3. Tom J August 6, 2020 at 10:08 am #

    Great article. You can’t grow roses in concrete, and when there are ‘elephants in the room’ of impending eviction, broken fridge, overcrowding, recent benefit sanctions and so on, it makes it so much harder to focus on anything else.

    Sometimes we have a very narrow child protection focus that is only interested in set things with a prescribed approach that holds the parent responsible for everything, often without any meaningful support.

  4. Ruth Cartwright August 6, 2020 at 10:33 am #

    I agree with Tony. When I worked with children and families I often thought that bunging £50 through the letter box would be better than my earnest interventions, as poverty and the anxiety and pressure that engenders was at the root of many problems. It felt like families were being blamed for their own poverty and difficulties in obtaining regular reasonably paid work and negotiating an opaque, often punitive, Benefits system. I hope SWs are clued up about what their service users are entitled to and check they are receiving what they should be and are advocating alongside them for their rights. But of course we are part of shoring up and somehow rendering acceptable an unacceptable, unfair, judgmental system unless we are also campaigning for fair incomes for all.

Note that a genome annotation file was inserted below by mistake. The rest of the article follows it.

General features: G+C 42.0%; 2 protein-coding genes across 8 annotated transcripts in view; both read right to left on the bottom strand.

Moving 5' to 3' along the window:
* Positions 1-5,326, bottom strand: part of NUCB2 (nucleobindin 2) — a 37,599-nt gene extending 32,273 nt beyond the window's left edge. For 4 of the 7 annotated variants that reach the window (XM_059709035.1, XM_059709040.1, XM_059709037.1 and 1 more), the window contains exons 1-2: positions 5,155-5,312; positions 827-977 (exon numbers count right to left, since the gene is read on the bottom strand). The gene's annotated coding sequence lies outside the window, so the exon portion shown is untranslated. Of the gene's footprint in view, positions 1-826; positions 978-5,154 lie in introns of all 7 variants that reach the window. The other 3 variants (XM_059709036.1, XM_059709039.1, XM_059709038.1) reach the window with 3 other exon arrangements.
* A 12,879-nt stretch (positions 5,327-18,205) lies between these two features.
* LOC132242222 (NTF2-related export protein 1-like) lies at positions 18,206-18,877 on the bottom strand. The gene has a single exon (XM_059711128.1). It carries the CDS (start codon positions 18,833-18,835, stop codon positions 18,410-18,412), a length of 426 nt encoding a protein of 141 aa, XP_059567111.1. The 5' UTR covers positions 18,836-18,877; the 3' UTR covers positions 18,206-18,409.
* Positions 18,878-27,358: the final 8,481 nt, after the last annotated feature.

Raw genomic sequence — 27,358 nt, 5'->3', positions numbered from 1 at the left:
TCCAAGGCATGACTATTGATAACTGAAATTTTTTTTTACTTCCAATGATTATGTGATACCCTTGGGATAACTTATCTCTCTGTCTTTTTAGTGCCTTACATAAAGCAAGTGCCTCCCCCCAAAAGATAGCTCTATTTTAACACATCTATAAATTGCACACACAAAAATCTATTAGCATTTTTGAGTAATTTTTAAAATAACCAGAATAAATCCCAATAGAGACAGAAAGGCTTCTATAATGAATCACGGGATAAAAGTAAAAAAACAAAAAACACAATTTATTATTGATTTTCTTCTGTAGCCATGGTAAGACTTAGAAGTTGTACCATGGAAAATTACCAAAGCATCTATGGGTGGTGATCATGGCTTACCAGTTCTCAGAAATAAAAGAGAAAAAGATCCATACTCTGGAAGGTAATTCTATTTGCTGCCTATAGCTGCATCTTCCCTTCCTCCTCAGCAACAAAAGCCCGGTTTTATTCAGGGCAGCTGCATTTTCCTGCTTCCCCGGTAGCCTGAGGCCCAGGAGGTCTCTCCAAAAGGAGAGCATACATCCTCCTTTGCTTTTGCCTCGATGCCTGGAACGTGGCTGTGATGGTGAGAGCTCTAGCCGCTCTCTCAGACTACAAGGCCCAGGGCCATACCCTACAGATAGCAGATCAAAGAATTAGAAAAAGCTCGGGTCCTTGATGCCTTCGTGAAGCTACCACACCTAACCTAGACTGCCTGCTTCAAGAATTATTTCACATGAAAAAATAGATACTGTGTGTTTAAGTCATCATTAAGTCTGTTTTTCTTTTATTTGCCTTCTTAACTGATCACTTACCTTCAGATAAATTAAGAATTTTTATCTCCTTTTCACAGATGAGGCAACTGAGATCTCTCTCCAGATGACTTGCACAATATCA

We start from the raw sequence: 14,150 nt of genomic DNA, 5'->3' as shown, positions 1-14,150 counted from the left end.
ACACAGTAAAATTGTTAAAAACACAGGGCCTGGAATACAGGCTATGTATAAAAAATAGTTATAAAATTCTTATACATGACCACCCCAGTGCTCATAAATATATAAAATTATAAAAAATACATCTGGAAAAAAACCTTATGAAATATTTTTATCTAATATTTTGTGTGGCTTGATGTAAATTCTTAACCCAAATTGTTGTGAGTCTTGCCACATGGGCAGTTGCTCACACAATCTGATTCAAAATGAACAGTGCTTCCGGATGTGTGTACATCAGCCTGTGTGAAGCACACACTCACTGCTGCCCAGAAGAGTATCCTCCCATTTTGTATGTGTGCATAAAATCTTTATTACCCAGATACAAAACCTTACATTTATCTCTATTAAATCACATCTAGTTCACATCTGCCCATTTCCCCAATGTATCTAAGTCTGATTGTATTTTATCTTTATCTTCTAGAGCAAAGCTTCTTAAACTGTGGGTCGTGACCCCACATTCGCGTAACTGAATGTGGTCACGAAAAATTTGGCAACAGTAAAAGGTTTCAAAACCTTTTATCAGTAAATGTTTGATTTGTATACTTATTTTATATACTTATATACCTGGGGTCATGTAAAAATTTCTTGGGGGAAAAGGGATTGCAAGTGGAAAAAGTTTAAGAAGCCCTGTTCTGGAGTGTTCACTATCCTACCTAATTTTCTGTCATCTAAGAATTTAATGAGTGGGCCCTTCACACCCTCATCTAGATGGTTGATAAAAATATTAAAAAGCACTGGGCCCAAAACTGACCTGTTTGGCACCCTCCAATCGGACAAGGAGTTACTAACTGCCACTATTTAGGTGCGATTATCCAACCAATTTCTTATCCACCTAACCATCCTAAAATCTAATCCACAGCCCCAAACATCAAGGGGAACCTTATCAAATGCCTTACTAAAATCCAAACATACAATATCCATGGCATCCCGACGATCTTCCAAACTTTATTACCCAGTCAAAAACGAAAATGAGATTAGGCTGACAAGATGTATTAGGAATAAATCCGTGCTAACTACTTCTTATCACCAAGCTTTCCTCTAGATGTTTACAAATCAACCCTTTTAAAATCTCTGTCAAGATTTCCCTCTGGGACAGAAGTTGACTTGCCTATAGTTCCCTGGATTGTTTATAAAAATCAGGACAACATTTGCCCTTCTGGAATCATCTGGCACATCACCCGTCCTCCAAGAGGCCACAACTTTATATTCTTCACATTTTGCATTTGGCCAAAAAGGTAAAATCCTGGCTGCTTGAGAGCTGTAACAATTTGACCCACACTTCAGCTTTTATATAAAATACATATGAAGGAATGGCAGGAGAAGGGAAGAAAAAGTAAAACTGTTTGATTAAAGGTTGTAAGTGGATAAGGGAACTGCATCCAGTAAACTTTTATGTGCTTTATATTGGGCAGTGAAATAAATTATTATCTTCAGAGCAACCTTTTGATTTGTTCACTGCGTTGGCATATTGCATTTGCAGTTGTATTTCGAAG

5. Kelly August 6, 2020 at 3:47 pm #

    So many of the families I work with are plagued by being stuck in the poverty trap. It affects their lives on a daily basis – a lack transport, a lack of access to essentials, no money to repair things when they break, debt, a lack of opportunity etc. I work with a lot of single parent families who recieve no child maintanence payments. One mum is owed over £30,000 in unpaid child maintanence, a life changing amount. Families are also needing to find money for school holiday activities, childcare, and new school uniform. Gone are the days when our section 17 budget could have help relieve at least some of these financial pressures.

  6. Phaedrus August 7, 2020 at 9:01 am #

    “British Association of Social Workers (BASW) urged social workers to bring a greater focus onto families’ socio-economic rights, arguing that poverty was too rarely taken into account in assessments or during interventions.”